- 2002 Romanian census
- 1,370 persons declared themselves Csángós at the 2002 Romanian census. Some estimates of the Csángó population run higher. For instance, the Council of Europe suggests a figure as high as 260,000.
- Patrick Heenan, Monique Lamontagne (1999). The Central and Eastern Europe Handbook. Taylor & Francis. p. 70. ISBN 978-1-57958-089-6.
- Slovak census 2001
- Roseann Duenas Gonzalez, Ildiko Melis (2001). Language Ideologies: Critical Perspectives on the Official English Movement. Lawrence Erlbaum Associates. p. 302. ISBN 978-0-8058-4054-4.
- Serbian Census 2002
- Austrian census 2001
- "World Directory of Minorities and Indigenous Peoples - Croatia : Overview (2001 census data)". United Nations High Commissioner for Refugees. July 2008. Retrieved 2009-03-16.
- 2006 Community Survey
- Canadian Census 2006
- Hungarians in Germany
- Hungarians in Brazil
- Estimation 2002 Hungarian-Australians according to national census 2006, Australia.
- Irish census 2006
- her mother is a Hungarian immigrant. "She is half Hungarian on her mother's side"  "Drews Mother - Jaid Barrymore (nee Ildiko Jaid Mako) [was] Born on 8 May 1946 in Brannenburg, West Germany in a camp for displaced persons. Jaids parents (Drew's grandparents) were Hungarian."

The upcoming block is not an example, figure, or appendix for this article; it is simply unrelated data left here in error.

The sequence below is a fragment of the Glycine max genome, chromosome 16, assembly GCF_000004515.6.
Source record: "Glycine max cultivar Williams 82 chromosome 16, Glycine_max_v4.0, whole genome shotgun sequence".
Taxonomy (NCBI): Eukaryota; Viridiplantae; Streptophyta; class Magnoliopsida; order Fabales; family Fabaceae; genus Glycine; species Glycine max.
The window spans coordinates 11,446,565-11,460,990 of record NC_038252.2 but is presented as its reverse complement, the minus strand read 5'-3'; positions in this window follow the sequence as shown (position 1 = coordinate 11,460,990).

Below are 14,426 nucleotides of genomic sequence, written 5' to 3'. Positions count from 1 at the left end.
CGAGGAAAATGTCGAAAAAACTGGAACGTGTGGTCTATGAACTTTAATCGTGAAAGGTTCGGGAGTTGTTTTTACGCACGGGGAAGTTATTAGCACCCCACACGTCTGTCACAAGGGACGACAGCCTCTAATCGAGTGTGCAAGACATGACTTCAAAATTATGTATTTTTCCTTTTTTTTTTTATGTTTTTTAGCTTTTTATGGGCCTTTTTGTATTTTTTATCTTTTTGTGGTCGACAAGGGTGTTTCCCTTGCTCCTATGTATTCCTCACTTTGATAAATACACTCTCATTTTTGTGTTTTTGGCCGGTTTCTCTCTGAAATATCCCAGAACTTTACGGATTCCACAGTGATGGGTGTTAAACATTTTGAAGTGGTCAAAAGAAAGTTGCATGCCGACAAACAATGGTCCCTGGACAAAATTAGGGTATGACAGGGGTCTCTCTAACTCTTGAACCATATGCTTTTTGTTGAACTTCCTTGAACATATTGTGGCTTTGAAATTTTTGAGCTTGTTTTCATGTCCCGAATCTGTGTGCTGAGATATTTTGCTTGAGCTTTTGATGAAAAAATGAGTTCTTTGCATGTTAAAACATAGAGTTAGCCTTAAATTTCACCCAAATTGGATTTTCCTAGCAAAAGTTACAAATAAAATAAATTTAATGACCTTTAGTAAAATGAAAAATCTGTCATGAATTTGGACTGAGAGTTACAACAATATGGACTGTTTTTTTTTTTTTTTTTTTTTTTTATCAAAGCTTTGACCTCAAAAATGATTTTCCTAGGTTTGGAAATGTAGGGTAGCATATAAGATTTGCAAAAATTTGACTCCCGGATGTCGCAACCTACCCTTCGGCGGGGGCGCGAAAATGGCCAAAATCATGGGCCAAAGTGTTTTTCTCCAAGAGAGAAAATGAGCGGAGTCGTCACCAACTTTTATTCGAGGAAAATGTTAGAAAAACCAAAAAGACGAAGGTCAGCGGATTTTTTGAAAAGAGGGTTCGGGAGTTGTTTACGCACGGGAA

- Fox, Chloe (November 12, 2006). "The prime of Adrien Brody". London: Guardian Unlimited. Retrieved December 13, 2006.
-   "Born Bernard Schwartz in 1925 to Jewish-Hungarian parents, Curtis grew up in New York’s matinee movie-palaces..."
- Vogel, Laura (May 27, 2007). "Louis C.K.". New York Post. Retrieved November 10, 2010.
- Rodney Dangerfield: A Lifetime of No Respect but Plenty of Sex and Drugs by Rodney Dangerfield "The whole family had come to America from Hungary when my mother was four. My mother's father--my grandfather--was almost never referred to in that house. Rumor has it he's still in Hungary--and still drinking."
- ""Who Do You Think You Are?", Series Two: Celebrity Gallery".
-  "Zsa Zsa Gabor born, Budapest Hungary. Though some sources say 1918, 1919, or 1920. 1936 Elected Miss Hungary."
- George de Hevesy: life and work : a biography, Hilde Levi, A. Hilger, 1985
- Weibel, Peter (2005). Beyond Art - A Third Culture : a Comparative Study in Cultures, Art, and Science in 20th Century Austria and Hungary. Springer. p. 350. ISBN 3-211-24562-6.
- Nicholas, Peter (September 21, 2009). "Chasing the king of chess". Los Angeles Times. Retrieved September 21, 2009.
- Doran, p. 1
- Nathan Myhrvold, "John von Neumann". Time, March 21, 1999. Accessed September 5, 2010
- Naomi Pfefferman (2002-04-12). "The Days of Summer". Jewish Journal. Retrieved 2007-09-01.
- András Csillag, "Joseph Pulitzer's Roots in Europe: A Genealogical History," American Jewish Archives, Jan 1987, Vol. 39 Issue 1, pp 49–68
- Biography. GeneSimmons.com. Retrieved on February 1, 2011.
- her father was a Hungarian immigrant
- Blumesberger, Susanne; et al. (2002). Handbuch österreichischer Autorinnen und Autoren jüdischer Herkunft 1. K. G. Saur. ISBN 3-598-11545-8.
- Video in which Teller recalls his earliest memories.